July 27, 2011
As you may know, the authors of this blog are attorneys at Epstein Becker Green, a national law firm with approximately 300 lawyers practicing in ten offices throughout the U.S.
On July 19, 2011, Epstein Becker Green’s Jay P. Krupin testified before the National Labor Relations Board (NLRB) concerning the Board’s dramatic rulemaking proposals to modify the representation election process. The firm was one of only a handful of management-side firms invited to provide testimony on behalf of clients at this first-ever NLRB hearing.
Vigorously arguing against the proposed changes, Jay asserted, among other things, that the “blatantly pro-labor” proposals to shorten the pre-election period would significantly hinder employees’ ability to make informed decisions. Jay further admonished the Board for improperly usurping Congress’s power to change federal labor law, and reminded the Board that the legislature has specifically refused to act on the Employee Free Choice Act, which would have called for the changes that the Board now seeks to implement by fiat.
July 25, 2011
Co-authored by Betsy Johnson* and Viktoria Lovei.
Contrary to popular perception, California law does not bar all restrictive covenants in the employment context. Rather, in certain very narrow circumstances (i.e., non-competes arising in connection with the sale or dissolution of certain businesses), non-competes are permissible under California law.
The General Prohibition of Non-Competes Under California Law
Under California Business and Professions Code § 16600, “every contract by which anyone is restrained from engaging in a lawful profession, trade, or business of any kind is to that extent void.” Cal. Bus. & Profs. Code § 16600 (2008). In Edwards v. Arthur Andersen LLP, 44 Cal.4th 937 (2008), the California Supreme Court confirmed the viability and breadth of section 16600 and expressly rejected a line of Ninth Circuit cases which had upheld sufficiently narrow restrictive covenants that only barred a party from pursuing a small or limited part of its business. Id. at 948-49. The California Supreme Court in Edwards held that “noncompetition agreements are invalid, even if narrowly drawn, unless they fall within the applicable statutory exceptions of section 16601, 16602, or 16602.5.” Id. at 955. These three exceptions are discussed below.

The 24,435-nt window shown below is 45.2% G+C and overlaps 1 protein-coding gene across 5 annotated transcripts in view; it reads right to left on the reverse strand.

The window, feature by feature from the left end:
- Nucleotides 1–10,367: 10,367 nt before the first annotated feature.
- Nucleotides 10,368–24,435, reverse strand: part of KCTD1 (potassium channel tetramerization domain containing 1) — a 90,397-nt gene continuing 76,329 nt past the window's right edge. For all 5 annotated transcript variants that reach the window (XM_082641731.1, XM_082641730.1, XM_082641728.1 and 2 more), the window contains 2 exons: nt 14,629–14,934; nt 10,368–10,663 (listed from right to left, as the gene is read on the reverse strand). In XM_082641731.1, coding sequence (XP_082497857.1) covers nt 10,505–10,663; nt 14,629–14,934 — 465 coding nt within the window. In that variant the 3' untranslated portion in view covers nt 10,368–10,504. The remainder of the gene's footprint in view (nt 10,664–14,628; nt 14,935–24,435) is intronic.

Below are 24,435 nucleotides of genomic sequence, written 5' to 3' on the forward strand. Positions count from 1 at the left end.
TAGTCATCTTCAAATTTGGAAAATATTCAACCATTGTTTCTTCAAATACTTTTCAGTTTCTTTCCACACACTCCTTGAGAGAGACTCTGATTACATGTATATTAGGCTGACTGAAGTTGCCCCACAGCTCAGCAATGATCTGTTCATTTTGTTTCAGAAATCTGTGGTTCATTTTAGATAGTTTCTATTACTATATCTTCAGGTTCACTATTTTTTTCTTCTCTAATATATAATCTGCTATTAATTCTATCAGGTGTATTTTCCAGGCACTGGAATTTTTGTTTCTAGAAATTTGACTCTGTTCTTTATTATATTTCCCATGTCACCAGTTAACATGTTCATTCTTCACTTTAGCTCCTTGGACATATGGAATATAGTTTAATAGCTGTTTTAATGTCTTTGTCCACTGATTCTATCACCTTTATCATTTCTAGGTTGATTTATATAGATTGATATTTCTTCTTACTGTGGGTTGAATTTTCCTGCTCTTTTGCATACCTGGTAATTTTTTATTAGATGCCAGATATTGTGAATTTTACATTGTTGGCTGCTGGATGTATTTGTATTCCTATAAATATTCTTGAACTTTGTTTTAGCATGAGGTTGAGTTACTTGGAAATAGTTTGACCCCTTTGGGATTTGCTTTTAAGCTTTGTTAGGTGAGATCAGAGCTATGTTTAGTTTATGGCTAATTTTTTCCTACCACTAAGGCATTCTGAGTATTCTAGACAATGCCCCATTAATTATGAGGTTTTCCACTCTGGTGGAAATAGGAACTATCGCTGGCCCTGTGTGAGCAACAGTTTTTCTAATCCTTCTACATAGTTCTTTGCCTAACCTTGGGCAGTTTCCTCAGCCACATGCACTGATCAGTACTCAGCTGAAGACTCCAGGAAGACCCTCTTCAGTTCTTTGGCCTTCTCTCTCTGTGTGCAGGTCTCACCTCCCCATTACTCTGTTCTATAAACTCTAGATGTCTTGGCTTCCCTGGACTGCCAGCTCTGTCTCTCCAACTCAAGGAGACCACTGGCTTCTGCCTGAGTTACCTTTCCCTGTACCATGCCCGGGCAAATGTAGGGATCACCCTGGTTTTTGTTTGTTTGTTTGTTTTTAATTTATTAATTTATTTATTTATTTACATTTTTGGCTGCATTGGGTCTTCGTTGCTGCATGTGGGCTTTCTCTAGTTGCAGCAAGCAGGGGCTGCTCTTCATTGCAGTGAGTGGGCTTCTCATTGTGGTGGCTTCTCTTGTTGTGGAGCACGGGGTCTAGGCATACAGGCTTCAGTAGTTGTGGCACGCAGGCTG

July 22, 2011
Ohio Secretary of State Jon Husted officially certified that opponents of recently enacted changes to the Public Employees’ Collective Bargaining Law (popularly known as S.B. 5) had collected 915,456 valid signatures, easily surpassing the necessary legal requirements to place the issue on the 2011 November ballot.
The most recent polling from the Quinnipiac University Polling Institute indicates that 56% of respondents favored repeal, while 32% support keeping the law in place. But the fight is far from over: The same polling suggests that Ohioans support mandatory minimums on public employee health care and pension contributions and basing pay on merit rather than seniority by similarly strong majorities. This polling data suggests that Ohioans may be generally leery of limiting public employees’ right to bargain over terms and conditions of employment, but support imposing certain conditions on all public employees.
July 21, 2011
Today, the British Columbia Utilities Commission (BCUC) released proposed new Rules for Electricity Energy Supply Contracts, which will affect all future electricity supply contracts (or electricity purchase agreements) to a public utility in British Columbia, unless otherwise exempted by law, regulation or order.
These new Rules will update the 1993 Rules on account of changes to the BC Utilities Commission Act and the Clean Energy Act.